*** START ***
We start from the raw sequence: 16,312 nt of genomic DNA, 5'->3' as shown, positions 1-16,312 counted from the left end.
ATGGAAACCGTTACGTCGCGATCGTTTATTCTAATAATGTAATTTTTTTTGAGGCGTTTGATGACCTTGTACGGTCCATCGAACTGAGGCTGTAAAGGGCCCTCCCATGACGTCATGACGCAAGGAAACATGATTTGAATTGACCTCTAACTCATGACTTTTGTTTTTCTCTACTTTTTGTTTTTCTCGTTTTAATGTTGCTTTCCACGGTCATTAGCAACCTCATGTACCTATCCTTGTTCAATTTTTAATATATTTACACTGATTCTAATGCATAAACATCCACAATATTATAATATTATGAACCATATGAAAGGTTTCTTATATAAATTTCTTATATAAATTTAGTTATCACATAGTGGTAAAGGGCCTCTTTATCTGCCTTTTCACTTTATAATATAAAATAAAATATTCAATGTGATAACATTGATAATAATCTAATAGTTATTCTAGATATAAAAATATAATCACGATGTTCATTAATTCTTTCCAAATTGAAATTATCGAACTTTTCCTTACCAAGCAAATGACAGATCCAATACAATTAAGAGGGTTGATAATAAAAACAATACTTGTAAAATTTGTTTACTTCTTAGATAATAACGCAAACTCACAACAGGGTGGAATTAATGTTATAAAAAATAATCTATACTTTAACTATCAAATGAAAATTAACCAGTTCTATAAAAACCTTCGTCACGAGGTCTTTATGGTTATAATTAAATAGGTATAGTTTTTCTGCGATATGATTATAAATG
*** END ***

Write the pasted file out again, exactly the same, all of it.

We start from the raw sequence: 16,312 nt of genomic DNA, 5'->3' as shown, positions 1-16,312 counted from the left end.
ATGGAAACCGTTACGTCGCGATCGTTTATTCTAATAATGTAATTTTTTTTGAGGCGTTTGATGACCTTGTACGGTCCATCGAACTGAGGCTGTAAAGGGCCCTCCCATGACGTCATGACGCAAGGAAACATGATTTGAATTGACCTCTAACTCATGACTTTTGTTTTTCTCTACTTTTTGTTTTTCTCGTTTTAATGTTGCTTTCCACGGTCATTAGCAACCTCATGTACCTATCCTTGTTCAATTTTTAATATATTTACACTGATTCTAATGCATAAACATCCACAATATTATAATATTATGAACCATATGAAAGGTTTCTTATATAAATTTCTTATATAAATTTAGTTATCACATAGTGGTAAAGGGCCTCTTTATCTGCCTTTTCACTTTATAATATAAAATAAAATATTCAATGTGATAACATTGATAATAATCTAATAGTTATTCTAGATATAAAAATATAATCACGATGTTCATTAATTCTTTCCAAATTGAAATTATCGAACTTTTCCTTACCAAGCAAATGACAGATCCAATACAATTAAGAGGGTTGATAATAAAAACAATACTTGTAAAATTTGTTTACTTCTTAGATAATAACGCAAACTCACAACAGGGTGGAATTAATGTTATAAAAAATAATCTATACTTTAACTATCAAATGAAAATTAACCAGTTCTATAAAAACCTTCGTCACGAGGTCTTTATGGTTATAATTAAATAGGTATAGTTTTTCTGCGATATGATTATAAATG